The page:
If you’ve ever seen a 40-foot-tall, full-size mango tree (Mangifera indica), it’s hard to imagine one small enough to grow in a pot. Fortunately, dwarf and semi-dwarf varieties grow happily in containers on a patio or even indoors. Mango varieties well suited for containers include “Brooks”, “Julie”, “Lancetilla” and “Mallika”. Mango trees grow in U.S. Department of Agriculture plant hardiness zones10b through 11. When you plant a mango tree in a container, you can expect fruit in about three years.
A Mango tree grown on its native place can grow huge. Some cultivars can grow up to 32 meters tall. And there are more than 500+ varieties of mangoes grown widely. A typical mango tree, if cared carefully can live up to 100 of years.
Propagating it from seed is a bad idea because it may take up to 8 years to produce fruit and even after that there’s no guarantee that if it’ll ever produce a fruit or not and of which variety. The smart idea is to buy a grafted plant. Many mango cultivars are available these days, so it’s best to ask at the local nursery for the dwarf variety that does well in the container.
A grafted mango plant takes at least 3 years to fruit. In its first 3 to 5 years it grows larger and produces fewer flowers and fruits. More productive fruiting starts after the fifth year of planting. The best time for planting mango tree is spring. However, in their native habitat like India, mangoes are planted before the beginning of the rainy season (July, August) or after the rainy season.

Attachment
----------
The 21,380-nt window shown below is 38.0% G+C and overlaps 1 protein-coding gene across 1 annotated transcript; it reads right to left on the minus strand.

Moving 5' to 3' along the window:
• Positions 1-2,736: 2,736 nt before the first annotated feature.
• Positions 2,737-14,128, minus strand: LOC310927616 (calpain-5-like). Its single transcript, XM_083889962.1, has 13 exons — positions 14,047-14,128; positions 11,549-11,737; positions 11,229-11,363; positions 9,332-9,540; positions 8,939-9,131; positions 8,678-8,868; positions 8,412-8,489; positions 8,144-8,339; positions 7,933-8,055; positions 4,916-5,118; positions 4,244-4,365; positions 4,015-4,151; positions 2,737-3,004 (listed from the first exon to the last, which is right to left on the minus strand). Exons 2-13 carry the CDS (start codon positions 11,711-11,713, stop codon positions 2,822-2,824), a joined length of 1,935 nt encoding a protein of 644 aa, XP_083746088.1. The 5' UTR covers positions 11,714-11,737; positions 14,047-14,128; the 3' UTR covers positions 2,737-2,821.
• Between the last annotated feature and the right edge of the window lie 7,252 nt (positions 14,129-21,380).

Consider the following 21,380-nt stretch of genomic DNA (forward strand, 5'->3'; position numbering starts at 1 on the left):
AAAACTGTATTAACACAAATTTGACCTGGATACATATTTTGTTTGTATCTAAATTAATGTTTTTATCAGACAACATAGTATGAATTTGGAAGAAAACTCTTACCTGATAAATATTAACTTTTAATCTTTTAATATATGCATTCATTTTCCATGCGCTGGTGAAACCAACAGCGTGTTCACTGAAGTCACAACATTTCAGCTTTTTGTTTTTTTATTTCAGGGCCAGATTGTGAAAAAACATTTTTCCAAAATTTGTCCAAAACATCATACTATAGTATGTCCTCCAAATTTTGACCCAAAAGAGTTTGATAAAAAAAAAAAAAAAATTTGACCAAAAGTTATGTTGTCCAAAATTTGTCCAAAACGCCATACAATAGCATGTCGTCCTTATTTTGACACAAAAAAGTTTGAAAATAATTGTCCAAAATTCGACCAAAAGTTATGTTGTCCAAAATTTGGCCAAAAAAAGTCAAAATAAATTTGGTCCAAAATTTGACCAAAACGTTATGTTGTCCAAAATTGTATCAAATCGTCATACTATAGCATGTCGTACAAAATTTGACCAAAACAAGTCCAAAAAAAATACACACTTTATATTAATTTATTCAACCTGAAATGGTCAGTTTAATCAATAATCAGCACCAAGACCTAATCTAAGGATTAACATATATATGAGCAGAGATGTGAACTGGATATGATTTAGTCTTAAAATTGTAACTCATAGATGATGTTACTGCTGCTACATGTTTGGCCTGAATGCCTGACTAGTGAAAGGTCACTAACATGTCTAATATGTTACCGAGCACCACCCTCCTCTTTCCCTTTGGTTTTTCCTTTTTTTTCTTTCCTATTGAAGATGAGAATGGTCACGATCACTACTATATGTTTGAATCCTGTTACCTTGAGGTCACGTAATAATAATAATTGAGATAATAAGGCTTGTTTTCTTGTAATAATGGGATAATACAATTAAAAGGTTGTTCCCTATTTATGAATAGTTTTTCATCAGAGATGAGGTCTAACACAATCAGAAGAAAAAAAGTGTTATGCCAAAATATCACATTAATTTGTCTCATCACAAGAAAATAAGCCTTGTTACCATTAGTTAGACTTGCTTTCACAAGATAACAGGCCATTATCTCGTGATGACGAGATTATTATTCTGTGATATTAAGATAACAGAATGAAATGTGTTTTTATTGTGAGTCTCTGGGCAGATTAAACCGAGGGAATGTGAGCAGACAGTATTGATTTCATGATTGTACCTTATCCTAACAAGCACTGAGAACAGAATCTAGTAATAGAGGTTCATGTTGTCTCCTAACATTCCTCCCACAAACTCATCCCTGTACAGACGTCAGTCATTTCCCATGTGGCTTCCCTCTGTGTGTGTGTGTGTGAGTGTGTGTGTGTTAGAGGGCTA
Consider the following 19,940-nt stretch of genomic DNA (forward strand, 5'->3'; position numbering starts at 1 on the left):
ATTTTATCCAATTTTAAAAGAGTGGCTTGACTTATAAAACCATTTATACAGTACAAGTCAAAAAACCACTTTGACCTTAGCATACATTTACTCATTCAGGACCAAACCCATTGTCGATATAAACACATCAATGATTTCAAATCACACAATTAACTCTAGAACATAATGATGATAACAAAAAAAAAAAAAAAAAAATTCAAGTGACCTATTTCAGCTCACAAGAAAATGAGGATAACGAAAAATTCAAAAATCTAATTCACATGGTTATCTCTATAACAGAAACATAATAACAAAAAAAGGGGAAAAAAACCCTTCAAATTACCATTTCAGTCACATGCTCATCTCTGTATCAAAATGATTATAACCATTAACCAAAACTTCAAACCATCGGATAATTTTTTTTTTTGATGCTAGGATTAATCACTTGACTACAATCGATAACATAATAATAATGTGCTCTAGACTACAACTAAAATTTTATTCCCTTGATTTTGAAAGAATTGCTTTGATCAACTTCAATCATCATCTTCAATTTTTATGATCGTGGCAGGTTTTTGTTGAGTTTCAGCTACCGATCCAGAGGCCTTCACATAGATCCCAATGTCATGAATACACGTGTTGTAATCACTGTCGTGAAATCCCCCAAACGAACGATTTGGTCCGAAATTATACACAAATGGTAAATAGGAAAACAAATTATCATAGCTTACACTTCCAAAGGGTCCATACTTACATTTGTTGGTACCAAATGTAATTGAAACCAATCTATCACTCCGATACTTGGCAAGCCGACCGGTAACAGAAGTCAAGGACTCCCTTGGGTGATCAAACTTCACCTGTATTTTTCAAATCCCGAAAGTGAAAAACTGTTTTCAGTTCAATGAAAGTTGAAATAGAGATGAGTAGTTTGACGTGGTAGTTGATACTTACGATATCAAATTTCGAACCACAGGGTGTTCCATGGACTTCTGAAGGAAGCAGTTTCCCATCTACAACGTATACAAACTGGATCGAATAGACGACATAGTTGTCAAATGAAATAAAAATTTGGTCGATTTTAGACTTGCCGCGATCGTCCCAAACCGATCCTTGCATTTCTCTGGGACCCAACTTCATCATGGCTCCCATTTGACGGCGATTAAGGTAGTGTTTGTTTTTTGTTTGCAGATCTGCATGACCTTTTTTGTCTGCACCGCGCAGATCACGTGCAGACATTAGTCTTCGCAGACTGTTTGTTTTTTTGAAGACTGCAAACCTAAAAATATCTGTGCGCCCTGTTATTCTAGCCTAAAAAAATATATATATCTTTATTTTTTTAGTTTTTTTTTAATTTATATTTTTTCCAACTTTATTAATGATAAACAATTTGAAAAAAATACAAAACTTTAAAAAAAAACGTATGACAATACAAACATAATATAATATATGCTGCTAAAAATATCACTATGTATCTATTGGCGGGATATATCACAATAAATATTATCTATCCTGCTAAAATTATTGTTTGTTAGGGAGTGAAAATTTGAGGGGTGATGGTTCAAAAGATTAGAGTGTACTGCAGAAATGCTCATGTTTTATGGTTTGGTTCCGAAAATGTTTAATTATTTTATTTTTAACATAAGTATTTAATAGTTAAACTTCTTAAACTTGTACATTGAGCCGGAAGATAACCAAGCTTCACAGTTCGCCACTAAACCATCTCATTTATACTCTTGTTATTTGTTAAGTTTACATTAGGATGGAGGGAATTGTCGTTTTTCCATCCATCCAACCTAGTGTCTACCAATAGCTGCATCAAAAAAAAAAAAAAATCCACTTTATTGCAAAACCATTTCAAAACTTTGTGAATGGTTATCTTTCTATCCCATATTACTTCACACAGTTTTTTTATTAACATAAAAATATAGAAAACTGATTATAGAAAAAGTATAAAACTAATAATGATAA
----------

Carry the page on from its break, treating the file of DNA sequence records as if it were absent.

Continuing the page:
A mango tree needs a large container, but avoid going too big too fast. When you get a new mango tree, pot it in a container 3 inches larger than the nursery pot. As it grows, increase the pot size. Mango trees need repotting every few years. You can tell it’s time to repot when:
- water collects on the surface of the potting soil instead of soaking in
- roots become visible on the surface of the potting soil
- the potting soil starts to pull away from the edge of the container or cracks.
As a general guide, a 5-foot-tall mango tree will need a 15-gallon container.
Whether potting up for the first time or repotting a mango tree, use standard potting soil and a container that has holes in the bottom for drainage. Put a little soil in the bottom of the container, and then set the root ball with the base of the trunk about 1 inch below the lip of the container.
Add or remove potting soil under the roots as necessary, and fill the soil around the roots up to the base of the trunk. This leaves 1 inch of space for ongoing watering and fertilizing. Look for potting soil with a pH range of 6 to 6.5.
Watering and Soil Moisture
Water when the top 2 inches of the soil dries out and feels crumbly under your fingers. Fill the space between the soil and the lip of the pot with water, and allow it to settle through. Continue until a little extra water leaks out the bottom drainage holes so you know the water penetrated all the way through to the bottom of the soil.
Put a saucer or tray under the pot to protect surfaces, but make sure to empty it after watering. When liquid builds up in the saucer it can restrict air movement and suffocate the roots.
Sun and Temperature
You can grow mango trees in pots outdoors year-round in mild climates, but if winter temperatures drop to or below 40 degrees Fahrenheit, you’ll need to bring it in for the winter.
Outside, keep the container in a sunny spot where it gets at least six hours of direct sunlight daily. Indoors, pick a south-facing window with lots of bright light.
Fertilize with a fertilizer designed for tropical and citrus fruits. Use 1 tablespoon mixed in 1 gallon of water poured into the soil around the mango tree. Wait six weeks after potting or repotting to fertilize. Then fertilize once a month. Continue fertilizing mangos year-round to supply steady nutrients.